It seems fitting that this post seems a bit unfinished. It isn't my usual first-second-third-fourth-finally published draft of thoughts carefully crafted to note exactly how I want the world to perceive my emotions. I wrote this in one shot on the train. I arrive in ten minutes and I am not ready to finish this post. I am not ready to say goodbye to the people I've met here. I am not ready to live in a place without mountains and oceans. I am not ready.

Or maybe I am. Maybe I am ready, just scared. Just happy. Just sad. Just excited. Maybe I am all of these things. And, maybe, just maybe, that is okay.

Friday, January 22, 2016

So, I drank three cups of tea

I have a lot of feelings about this world, many of which focus on how we're heading towards hell in a stylish yet affordable hand basket. But, that's not what this is about.

My time in Taiwan thus far has been filled with some great surprises, including but not limited to amazing tour guides through the national museum and stinky tofu (thanks M and K). As traveling often goes, there have been some hitches. I have found myself in a foreign country with no access to my funds and a cell phone which doesn't charge with the immediacy I am used to. While both of these are solveable and definitely first world problems, they are frustrating nonetheless. Don't worry, Mom. I will be alright.

So, despite the steady showers, I decided to rent a bike and lose myself in foreign scenery and thoughts. As showers shifted toward downpours, I sought refuge under a tent with loads of furniture seemingly abandoned. Bonus: there was a puppy sitting on the table. So, Jericho and I sat watching the rain for a while.  I was thinking about all the small things (not the song but actual small things) that have been great in this past week.

Then, an older man pulled his bike up and told Jericho to get off the table in a string of syllables (suspicion: Jericho is perhaps not the dogs actual name). The man dried off the table at which I was having my belly button time*, then brought out a huge thermos.

Using no words, he motioned towards the thermos, pointed at me, and mimed drinking. I nodded and he pulled a cup out of nowhere and poured some tea for me. He settled into a wicker chair and had some belly button time, himself. That, that was when I started writing this, furiously penning it into a pocket notebook (in other news furious writing = cursive, I guess. I was surprised, as well). Anyway, I finished my tea and moved to a different spot on the table, so I could write more easily. Before I sat down, though, he snatched a towel and dried the seat and table to make sure my paper didn't get wet. He poured me a new cup of tea and gestured a "continue working" motion, so I listened. He settled down behind me, watching me, watching the rain, watching Jericho-not-Jericho.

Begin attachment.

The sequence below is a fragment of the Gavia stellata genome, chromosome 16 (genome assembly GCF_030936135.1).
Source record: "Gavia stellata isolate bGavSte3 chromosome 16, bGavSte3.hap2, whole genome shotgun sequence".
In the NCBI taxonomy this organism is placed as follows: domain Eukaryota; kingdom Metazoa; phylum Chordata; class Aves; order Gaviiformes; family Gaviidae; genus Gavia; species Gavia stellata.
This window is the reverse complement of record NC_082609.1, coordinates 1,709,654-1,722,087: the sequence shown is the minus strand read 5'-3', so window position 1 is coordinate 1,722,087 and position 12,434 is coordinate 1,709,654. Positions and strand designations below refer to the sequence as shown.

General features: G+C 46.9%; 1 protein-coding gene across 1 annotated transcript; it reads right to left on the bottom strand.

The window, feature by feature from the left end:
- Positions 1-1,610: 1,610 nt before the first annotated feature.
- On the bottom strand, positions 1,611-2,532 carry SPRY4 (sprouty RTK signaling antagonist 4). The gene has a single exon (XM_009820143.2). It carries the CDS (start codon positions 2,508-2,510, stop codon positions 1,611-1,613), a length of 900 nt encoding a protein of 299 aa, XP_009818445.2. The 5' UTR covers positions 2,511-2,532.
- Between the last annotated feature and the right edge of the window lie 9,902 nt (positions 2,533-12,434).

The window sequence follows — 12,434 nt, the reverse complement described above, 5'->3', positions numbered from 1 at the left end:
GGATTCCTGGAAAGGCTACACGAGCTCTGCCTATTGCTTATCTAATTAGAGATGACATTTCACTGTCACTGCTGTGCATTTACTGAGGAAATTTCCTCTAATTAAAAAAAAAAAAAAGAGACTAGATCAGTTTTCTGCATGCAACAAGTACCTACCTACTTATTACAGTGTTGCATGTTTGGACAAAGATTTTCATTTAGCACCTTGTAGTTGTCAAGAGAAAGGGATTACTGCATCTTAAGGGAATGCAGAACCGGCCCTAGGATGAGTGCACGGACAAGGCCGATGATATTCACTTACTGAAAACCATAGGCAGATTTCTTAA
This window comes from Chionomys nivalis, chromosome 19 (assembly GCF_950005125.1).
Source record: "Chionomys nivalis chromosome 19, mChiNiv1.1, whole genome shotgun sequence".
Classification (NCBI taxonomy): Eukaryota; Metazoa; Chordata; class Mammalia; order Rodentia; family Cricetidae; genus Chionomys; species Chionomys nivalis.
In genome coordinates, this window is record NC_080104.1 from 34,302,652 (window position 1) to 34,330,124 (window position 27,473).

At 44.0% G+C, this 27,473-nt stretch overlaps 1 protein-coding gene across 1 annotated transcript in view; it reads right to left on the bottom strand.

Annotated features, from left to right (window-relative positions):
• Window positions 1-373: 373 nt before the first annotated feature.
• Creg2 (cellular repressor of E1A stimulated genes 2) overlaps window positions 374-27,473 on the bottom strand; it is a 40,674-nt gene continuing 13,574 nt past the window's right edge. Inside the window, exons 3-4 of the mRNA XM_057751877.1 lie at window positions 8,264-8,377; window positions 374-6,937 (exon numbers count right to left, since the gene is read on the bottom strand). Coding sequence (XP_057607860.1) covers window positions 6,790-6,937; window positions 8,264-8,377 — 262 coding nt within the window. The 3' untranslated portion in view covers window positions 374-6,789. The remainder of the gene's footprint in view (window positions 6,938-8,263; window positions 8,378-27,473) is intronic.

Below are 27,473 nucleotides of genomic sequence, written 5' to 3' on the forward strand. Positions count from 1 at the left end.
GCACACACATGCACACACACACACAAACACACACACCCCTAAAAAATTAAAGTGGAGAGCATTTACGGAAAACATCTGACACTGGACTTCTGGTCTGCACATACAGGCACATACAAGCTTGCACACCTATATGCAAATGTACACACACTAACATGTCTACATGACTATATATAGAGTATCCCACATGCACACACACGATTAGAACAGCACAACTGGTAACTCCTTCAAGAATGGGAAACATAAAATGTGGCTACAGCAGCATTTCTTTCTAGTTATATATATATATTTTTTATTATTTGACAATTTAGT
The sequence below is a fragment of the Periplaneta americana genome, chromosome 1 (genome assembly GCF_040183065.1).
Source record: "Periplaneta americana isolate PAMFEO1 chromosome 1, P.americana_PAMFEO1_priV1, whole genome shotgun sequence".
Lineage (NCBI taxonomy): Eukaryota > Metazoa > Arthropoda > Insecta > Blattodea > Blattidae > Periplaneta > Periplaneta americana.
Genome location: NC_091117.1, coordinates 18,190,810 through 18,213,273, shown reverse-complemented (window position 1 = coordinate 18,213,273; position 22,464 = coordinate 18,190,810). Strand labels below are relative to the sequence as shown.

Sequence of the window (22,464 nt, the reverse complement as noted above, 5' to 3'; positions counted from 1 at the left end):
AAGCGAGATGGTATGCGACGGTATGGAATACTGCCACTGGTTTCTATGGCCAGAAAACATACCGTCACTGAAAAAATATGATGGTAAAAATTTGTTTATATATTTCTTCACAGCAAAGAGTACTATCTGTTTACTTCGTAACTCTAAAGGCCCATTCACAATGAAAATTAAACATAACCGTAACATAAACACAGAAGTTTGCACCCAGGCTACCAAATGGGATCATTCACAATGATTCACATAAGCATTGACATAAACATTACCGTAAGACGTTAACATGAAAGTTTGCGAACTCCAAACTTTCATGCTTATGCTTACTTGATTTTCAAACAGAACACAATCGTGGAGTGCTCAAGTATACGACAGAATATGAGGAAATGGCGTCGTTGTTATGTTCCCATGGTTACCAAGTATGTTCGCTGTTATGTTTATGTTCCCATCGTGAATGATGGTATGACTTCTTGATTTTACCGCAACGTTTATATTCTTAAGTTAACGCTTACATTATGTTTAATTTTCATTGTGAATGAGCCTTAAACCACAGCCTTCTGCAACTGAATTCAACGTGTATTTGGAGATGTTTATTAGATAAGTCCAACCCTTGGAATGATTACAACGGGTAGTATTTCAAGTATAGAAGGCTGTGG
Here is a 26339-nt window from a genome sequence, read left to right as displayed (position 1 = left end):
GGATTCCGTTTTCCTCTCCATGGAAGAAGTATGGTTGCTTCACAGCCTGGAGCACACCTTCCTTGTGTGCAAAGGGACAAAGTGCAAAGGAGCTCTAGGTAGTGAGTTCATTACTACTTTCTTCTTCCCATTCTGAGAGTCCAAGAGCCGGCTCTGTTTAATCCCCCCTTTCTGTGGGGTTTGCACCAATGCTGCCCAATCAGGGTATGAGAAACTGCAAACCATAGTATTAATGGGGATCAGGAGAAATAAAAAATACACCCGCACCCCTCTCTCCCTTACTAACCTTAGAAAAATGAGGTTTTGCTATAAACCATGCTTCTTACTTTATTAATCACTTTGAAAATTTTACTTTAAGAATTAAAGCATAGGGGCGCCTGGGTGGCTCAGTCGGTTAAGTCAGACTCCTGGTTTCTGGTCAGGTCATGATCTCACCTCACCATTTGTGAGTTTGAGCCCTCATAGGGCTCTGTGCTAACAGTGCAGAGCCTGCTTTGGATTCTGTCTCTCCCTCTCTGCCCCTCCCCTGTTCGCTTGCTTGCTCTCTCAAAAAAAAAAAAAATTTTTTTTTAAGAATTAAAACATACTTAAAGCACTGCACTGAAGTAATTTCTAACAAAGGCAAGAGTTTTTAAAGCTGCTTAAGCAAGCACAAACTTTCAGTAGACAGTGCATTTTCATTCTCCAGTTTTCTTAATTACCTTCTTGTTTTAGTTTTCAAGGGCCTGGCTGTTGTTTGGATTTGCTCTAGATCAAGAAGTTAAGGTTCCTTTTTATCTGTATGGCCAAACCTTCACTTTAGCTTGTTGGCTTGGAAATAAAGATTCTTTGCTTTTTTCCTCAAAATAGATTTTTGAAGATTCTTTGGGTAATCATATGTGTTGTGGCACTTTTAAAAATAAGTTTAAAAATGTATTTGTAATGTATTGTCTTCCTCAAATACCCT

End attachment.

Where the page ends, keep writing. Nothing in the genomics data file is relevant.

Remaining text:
And this, this is what I have been thinking this whole writing time: is this my language now? I have been slowly losing my English as I have lived abroad. I am not nearly as bombastic as I once was. I am not even close to sufficient in Korean to make up my language deficit. But, as I embark on a two month journey to all sorts of places, I'm learning a new language: one of kindness, universal gestures, yes, no, drink, friend. It is beautiful and humbling. I put so much effort into verbal communication--saying things exactly right (and often miffed when others do not follow suit). My voice is now a set of movement, a dance with intricate steps.

In that moment, I tried to choreograph the perfect way to express my sincere gratitude for the tea. So, I drew him a picture. It was in the classic Botsford style of stick figures and no sense of proportion whatsoever. I gave it to him, and he looked flabbergasted. He just kept looking at it and smiling. He put it in his pocket and then took it out again to laugh. He poured me a final cup of tea, and we sat and watched the rain fall content in our belly button company.

*Belly Button Time is a Botsfordism which means you take time to stare at your belly button and contemplate the complexities of the universe.

Note: I will update with photos as soon as I can access them.